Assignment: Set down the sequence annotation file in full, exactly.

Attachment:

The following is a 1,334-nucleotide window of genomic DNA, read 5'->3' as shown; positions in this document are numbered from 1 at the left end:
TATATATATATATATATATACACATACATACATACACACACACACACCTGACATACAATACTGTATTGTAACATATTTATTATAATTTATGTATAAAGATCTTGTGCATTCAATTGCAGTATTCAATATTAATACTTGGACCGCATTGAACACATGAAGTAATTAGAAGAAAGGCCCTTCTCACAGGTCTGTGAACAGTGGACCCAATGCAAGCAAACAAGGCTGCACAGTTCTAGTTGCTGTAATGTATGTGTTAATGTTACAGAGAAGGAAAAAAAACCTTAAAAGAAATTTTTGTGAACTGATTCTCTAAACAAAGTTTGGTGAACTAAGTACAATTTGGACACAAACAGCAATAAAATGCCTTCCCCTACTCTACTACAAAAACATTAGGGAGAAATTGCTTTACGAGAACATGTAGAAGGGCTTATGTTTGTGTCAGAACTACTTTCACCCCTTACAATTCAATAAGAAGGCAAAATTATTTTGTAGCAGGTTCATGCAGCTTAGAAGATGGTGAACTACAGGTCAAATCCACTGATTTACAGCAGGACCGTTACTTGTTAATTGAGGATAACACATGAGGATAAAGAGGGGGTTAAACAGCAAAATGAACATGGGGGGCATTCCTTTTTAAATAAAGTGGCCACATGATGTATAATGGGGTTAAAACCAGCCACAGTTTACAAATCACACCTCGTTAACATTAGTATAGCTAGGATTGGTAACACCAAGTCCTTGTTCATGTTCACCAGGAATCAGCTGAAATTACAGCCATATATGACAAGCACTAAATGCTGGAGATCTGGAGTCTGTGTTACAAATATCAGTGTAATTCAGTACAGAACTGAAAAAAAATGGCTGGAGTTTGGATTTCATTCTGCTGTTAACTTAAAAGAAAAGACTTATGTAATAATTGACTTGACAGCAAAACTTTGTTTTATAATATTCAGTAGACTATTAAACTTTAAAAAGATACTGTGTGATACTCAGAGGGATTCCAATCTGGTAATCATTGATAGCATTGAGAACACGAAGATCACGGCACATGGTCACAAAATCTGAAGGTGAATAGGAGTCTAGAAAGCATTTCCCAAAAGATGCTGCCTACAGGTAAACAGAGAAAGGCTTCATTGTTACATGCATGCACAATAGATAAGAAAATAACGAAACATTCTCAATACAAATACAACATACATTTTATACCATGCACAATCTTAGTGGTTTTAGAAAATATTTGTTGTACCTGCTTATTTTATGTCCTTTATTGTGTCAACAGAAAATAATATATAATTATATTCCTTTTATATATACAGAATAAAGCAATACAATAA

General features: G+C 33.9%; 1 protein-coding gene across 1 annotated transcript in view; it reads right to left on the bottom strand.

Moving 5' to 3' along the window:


The following is a 1,334-nucleotide window of genomic DNA, read 5'->3' as shown; positions in this document are numbered from 1 at the left end:
TATATATATATATATATATACACATACATACATACACACACACACACCTGACATACAATACTGTATTGTAACATATTTATTATAATTTATGTATAAAGATCTTGTGCATTCAATTGCAGTATTCAATATTAATACTTGGACCGCATTGAACACATGAAGTAATTAGAAGAAAGGCCCTTCTCACAGGTCTGTGAACAGTGGACCCAATGCAAGCAAACAAGGCTGCACAGTTCTAGTTGCTGTAATGTATGTGTTAATGTTACAGAGAAGGAAAAAAAACCTTAAAAGAAATTTTTGTGAACTGATTCTCTAAACAAAGTTTGGTGAACTAAGTACAATTTGGACACAAACAGCAATAAAATGCCTTCCCCTACTCTACTACAAAAACATTAGGGAGAAATTGCTTTACGAGAACATGTAGAAGGGCTTATGTTTGTGTCAGAACTACTTTCACCCCTTACAATTCAATAAGAAGGCAAAATTATTTTGTAGCAGGTTCATGCAGCTTAGAAGATGGTGAACTACAGGTCAAATCCACTGATTTACAGCAGGACCGTTACTTGTTAATTGAGGATAACACATGAGGATAAAGAGGGGGTTAAACAGCAAAATGAACATGGGGGGCATTCCTTTTTAAATAAAGTGGCCACATGATGTATAATGGGGTTAAAACCAGCCACAGTTTACAAATCACACCTCGTTAACATTAGTATAGCTAGGATTGGTAACACCAAGTCCTTGTTCATGTTCACCAGGAATCAGCTGAAATTACAGCCATATATGACAAGCACTAAATGCTGGAGATCTGGAGTCTGTGTTACAAATATCAGTGTAATTCAGTACAGAACTGAAAAAAAATGGCTGGAGTTTGGATTTCATTCTGCTGTTAACTTAAAAGAAAAGACTTATGTAATAATTGACTTGACAGCAAAACTTTGTTTTATAATATTCAGTAGACTATTAAACTTTAAAAAGATACTGTGTGATACTCAGAGGGATTCCAATCTGGTAATCATTGATAGCATTGAGAACACGAAGATCACGGCACATGGTCACAAAATCTGAAGGTGAATAGGAGTCTAGAAAGCATTTCCCAAAAGATGCTGCCTACAGGTAAACAGAGAAAGGCTTCATTGTTACATGCATGCACAATAGATAAGAAAATAACGAAACATTCTCAATACAAATACAACATACATTTTATACCATGCACAATCTTAGTGGTTTTAGAAAATATTTGTTGTACCTGCTTATTTTATGTCCTTTATTGTGTCAACAGAAAATAATATATAATTATATTCCTTTTATATATACAGAATAAAGCAATACAATAA

General features: G+C 33.9%; 1 protein-coding gene across 1 annotated transcript in view; it reads right to left on the bottom strand.

Moving 5' to 3' along the window: